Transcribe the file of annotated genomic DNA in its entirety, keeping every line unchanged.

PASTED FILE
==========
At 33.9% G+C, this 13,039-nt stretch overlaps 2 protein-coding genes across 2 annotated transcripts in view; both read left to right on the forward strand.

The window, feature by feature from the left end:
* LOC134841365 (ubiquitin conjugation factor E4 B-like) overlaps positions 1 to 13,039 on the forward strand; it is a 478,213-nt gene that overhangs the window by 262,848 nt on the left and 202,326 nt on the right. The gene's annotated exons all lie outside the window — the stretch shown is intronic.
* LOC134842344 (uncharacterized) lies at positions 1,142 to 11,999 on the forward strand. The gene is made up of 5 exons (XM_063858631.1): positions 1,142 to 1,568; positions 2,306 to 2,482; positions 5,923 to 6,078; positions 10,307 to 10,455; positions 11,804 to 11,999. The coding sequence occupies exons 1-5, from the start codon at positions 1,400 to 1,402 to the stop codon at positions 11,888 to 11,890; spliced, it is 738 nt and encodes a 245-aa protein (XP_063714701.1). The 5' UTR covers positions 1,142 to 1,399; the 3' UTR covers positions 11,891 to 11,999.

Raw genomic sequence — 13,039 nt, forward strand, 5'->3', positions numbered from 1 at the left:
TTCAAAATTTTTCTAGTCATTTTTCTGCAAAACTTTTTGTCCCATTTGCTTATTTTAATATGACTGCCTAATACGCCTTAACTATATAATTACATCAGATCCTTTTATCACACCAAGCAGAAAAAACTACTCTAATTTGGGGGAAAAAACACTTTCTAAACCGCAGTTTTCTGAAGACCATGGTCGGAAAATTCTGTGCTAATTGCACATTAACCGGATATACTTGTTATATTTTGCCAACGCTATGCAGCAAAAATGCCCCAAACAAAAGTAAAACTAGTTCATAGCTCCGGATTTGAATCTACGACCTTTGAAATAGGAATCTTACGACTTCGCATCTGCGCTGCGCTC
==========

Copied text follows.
At 33.9% G+C, this 13,039-nt stretch overlaps 2 protein-coding genes across 2 annotated transcripts in view; both read left to right on the forward strand.

The window, feature by feature from the left end:
* LOC134841365 (ubiquitin conjugation factor E4 B-like) overlaps positions 1 to 13,039 on the forward strand; it is a 478,213-nt gene that overhangs the window by 262,848 nt on the left and 202,326 nt on the right. The gene's annotated exons all lie outside the window — the stretch shown is intronic.
* LOC134842344 (uncharacterized) lies at positions 1,142 to 11,999 on the forward strand. The gene is made up of 5 exons (XM_063858631.1): positions 1,142 to 1,568; positions 2,306 to 2,482; positions 5,923 to 6,078; positions 10,307 to 10,455; positions 11,804 to 11,999. The coding sequence occupies exons 1-5, from the start codon at positions 1,400 to 1,402 to the stop codon at positions 11,888 to 11,890; spliced, it is 738 nt and encodes a 245-aa protein (XP_063714701.1). The 5' UTR covers positions 1,142 to 1,399; the 3' UTR covers positions 11,891 to 11,999.

Raw genomic sequence — 13,039 nt, forward strand, 5'->3', positions numbered from 1 at the left:
TTCAAAATTTTTCTAGTCATTTTTCTGCAAAACTTTTTGTCCCATTTGCTTATTTTAATATGACTGCCTAATACGCCTTAACTATATAATTACATCAGATCCTTTTATCACACCAAGCAGAAAAAACTACTCTAATTTGGGGGAAAAAACACTTTCTAAACCGCAGTTTTCTGAAGACCATGGTCGGAAAATTCTGTGCTAATTGCACATTAACCGGATATACTTGTTATATTTTGCCAACGCTATGCAGCAAAAATGCCCCAAACAAAAGTAAAACTAGTTCATAGCTCCGGATTTGAATCTACGACCTTTGAAATAGGAATCTTACGACTTCGCATCTGCGCTGCGCTC